In 1992, Martin Lang bought what he thought was an original nude watercolour said to be painted from 1909-10 by Russian-born, modernist artist Marc Chagall. Authenticity tests carried out by experts for BBC One’s Fake or Fortune programme (broadcast on 2nd February 2014) proved that the painting was in fact a fake. They used Thermo Scientific GRAMS spectroscopy software to identify the pigment used in the painting, which turned out to be Phthalocyanine Blue. This type of colourant was only invented after the 1930s. That meant the watercolour couldn’t possibly have been painted around 1909. Check out the related story on the BBC Entertainment & Arts website.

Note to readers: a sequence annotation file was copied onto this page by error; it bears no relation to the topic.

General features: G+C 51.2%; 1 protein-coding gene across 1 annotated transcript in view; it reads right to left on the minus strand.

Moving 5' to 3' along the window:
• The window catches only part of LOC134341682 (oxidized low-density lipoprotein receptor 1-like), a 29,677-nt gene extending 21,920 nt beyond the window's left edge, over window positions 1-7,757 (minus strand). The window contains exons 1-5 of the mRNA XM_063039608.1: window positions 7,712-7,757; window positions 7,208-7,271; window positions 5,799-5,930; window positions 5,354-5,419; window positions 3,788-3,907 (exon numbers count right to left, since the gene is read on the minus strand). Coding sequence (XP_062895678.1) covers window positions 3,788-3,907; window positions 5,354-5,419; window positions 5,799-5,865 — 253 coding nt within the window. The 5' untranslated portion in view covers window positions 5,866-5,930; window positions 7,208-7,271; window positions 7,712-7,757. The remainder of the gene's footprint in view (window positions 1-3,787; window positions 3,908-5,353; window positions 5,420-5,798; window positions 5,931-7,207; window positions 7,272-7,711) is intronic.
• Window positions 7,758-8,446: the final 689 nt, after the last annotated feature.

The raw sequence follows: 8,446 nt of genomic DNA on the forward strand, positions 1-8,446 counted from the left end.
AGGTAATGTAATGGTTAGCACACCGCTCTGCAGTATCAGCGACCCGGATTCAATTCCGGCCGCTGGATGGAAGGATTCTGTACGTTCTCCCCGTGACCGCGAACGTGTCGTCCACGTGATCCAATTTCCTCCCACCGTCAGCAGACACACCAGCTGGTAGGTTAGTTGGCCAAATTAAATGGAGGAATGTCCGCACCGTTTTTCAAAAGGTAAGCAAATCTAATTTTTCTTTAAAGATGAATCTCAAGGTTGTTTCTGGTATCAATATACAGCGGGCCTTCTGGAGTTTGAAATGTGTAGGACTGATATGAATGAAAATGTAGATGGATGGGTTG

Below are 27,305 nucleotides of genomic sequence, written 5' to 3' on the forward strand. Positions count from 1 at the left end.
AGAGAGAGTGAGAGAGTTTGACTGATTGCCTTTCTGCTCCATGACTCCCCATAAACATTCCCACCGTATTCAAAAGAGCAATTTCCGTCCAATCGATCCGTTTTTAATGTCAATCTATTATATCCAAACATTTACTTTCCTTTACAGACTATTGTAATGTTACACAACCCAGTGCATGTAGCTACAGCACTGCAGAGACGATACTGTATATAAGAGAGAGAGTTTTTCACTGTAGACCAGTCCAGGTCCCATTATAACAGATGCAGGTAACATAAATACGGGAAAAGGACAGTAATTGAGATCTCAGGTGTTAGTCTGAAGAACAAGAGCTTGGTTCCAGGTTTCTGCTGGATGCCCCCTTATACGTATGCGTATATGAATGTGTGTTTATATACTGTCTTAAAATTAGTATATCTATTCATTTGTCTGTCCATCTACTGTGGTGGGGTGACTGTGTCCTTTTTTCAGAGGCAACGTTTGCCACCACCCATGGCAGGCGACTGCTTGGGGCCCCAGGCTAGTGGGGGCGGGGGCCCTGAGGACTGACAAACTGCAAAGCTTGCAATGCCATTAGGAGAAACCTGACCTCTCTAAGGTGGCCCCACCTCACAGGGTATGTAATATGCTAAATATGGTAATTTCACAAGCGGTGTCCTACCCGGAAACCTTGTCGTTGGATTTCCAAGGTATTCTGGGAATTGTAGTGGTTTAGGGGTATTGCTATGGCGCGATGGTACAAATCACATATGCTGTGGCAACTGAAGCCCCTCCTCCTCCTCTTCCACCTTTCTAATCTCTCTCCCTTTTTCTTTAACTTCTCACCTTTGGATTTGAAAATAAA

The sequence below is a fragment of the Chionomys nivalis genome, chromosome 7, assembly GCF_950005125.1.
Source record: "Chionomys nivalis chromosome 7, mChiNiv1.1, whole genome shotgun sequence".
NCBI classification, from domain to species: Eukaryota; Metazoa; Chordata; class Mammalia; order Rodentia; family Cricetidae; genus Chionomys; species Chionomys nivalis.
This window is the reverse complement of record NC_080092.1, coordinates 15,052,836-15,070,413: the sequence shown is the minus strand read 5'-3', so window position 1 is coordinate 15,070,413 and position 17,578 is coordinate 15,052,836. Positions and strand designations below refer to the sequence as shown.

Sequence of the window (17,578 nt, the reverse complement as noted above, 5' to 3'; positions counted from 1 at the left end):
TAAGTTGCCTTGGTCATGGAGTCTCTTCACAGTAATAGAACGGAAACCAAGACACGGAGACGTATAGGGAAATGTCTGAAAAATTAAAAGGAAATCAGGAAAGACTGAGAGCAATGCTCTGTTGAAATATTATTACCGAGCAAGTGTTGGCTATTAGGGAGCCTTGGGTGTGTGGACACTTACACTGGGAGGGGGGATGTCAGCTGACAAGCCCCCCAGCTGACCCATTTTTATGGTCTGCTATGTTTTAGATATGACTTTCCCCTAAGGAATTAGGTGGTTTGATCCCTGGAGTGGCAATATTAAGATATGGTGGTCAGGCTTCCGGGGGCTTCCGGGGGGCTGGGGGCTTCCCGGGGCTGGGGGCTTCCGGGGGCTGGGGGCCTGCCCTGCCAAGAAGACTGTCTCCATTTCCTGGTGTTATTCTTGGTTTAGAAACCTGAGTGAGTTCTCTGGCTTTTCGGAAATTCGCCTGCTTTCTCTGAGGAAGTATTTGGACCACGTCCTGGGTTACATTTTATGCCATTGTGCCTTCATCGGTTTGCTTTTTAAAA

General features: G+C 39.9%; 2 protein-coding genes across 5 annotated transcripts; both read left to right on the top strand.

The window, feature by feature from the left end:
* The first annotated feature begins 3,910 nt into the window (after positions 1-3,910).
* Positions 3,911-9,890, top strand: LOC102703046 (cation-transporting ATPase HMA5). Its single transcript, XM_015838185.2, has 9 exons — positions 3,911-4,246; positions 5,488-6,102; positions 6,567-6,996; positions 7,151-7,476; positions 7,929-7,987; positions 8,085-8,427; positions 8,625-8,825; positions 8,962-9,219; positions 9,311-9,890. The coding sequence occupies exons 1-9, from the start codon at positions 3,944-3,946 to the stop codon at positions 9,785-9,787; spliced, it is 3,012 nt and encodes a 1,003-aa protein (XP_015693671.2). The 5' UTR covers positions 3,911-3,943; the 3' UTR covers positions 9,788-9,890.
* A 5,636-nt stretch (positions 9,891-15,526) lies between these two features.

This isn’t the first instance we’ve heard where GRAMS spectroscopy software has proven useful in the world of art conservation. Gus Shurvell, a Professor in the Art Conservation Program at Queen’s University, Ontario, also uses GRAMS for spectroscopic and chemical analysis of art and archeological artefacts. Its particularly useful for comparing spectra recorded in the laboratory with spectra contained in databases of reference spectra. You can read the full case study here.